Dr Rita Patricia Frimpong Amenyo, Deputy Programmes Manager for the Ghana National Tuberculosis Control Programme, has advised Ghanaians to frequently visit the various health facilities to know their TB status.
Dr Amenyo noted that a pilot programme conducted by the Ghana Health Service on people who had reported some form of coughing at one particular health facility in the Greater Accra Region between January 1 and March 22, 2021, showed that out of the 201 samples taken, four were diagnosed for having contracted the coronavirus and 19 tested positive for Tuberculosis, a situation she said was very alarming.
Speaking to the Ghana News Agency at Ashiaman near Tema, on the sideline of an event to mark the 2021 world Tuberculosis day in Ashaiman, Dr Amenyo explained that in 2020 Ghana was able to detect 12,443 TB cases instead of the yearly target of 44,000 cases.
According to her, it means that only 28 per cent of the TB cases were detected, adding that the remaining 72 per cent might be living with the fatal infection in the various communities and maybe spreading it.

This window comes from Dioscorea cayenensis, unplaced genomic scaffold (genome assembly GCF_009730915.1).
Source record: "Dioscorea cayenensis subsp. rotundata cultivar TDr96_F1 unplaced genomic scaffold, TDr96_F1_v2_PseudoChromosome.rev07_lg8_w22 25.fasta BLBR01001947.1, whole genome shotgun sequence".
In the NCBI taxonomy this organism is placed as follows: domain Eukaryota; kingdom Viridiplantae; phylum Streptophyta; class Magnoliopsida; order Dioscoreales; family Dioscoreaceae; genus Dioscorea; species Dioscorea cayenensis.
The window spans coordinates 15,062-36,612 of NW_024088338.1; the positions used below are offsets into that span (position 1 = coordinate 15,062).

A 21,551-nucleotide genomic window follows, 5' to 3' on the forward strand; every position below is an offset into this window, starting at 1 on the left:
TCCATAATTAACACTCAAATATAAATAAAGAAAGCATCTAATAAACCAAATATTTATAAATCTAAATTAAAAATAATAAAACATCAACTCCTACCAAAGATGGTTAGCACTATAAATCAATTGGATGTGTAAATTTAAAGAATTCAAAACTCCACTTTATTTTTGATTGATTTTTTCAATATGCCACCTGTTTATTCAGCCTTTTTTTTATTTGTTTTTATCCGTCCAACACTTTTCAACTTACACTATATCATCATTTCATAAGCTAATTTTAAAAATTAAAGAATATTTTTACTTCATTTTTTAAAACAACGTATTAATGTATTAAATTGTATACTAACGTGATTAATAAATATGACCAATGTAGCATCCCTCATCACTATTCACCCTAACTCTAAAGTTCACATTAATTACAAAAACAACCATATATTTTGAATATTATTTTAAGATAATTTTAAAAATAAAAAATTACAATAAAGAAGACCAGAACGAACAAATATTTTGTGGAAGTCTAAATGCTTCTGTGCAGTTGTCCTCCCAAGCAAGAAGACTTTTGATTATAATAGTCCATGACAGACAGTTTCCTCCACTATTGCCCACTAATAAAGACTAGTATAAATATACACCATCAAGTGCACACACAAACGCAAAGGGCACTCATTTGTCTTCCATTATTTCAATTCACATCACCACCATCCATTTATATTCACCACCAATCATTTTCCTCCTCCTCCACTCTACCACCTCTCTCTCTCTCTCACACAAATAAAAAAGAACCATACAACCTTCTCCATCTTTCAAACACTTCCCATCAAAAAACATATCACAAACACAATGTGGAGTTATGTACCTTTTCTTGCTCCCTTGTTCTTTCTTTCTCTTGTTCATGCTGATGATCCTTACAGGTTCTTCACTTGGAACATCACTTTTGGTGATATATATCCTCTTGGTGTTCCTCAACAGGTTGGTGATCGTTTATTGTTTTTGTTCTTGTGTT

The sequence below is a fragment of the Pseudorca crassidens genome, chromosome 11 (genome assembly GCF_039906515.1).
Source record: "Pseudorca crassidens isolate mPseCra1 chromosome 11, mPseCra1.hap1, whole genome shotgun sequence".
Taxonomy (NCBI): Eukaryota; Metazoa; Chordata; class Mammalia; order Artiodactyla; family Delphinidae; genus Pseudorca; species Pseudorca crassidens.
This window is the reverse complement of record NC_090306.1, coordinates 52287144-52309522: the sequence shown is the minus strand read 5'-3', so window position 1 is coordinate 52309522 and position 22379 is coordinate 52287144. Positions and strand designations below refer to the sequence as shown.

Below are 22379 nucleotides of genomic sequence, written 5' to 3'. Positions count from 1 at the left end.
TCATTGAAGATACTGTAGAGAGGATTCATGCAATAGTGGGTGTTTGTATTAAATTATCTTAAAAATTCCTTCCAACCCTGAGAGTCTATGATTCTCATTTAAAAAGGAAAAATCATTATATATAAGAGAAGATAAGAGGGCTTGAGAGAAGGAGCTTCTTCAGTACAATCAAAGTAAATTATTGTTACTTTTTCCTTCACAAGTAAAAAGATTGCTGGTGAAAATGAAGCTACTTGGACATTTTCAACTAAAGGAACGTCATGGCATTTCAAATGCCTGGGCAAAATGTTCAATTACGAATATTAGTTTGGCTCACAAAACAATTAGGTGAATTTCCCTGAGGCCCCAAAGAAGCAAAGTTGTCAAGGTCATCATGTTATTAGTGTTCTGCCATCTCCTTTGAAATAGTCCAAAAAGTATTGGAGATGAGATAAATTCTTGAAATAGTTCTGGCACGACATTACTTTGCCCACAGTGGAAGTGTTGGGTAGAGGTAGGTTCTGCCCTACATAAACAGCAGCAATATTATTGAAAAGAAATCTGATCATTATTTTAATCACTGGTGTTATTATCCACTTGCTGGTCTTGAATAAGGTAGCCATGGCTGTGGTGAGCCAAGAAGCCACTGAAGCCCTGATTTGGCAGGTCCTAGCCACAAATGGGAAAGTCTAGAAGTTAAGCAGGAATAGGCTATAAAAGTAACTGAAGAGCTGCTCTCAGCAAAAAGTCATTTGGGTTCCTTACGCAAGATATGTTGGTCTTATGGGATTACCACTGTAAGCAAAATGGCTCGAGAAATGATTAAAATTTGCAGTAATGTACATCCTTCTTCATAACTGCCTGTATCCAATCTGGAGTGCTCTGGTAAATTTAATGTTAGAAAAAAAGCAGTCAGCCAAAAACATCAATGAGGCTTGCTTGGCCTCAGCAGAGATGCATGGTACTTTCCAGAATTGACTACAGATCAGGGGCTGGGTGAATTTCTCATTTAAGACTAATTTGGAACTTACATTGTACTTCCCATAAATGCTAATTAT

Dr Amenyo said as part of the Sustainable Development Goal (SDG), it was required by the country to reduce drastically the TB burden by 2030 amongst other infectious diseases.
She appealed to the government and other benevolent organization as a matter of urgency to provide TB diagnostic machines.
She explained that currently, only 142 Gene expect Machines for TB diagnostics were available for use in the various districts, adding that 264 Gene expect machines would be enough for all the district to combat the TB effectively.
‘Treatment for tuberculosis in Ghana comes with no cost at all,” she said.
The 2021 World Tuberculosis day was marked on the Theme: “The Clock is ticking to reach the TB target 2035.”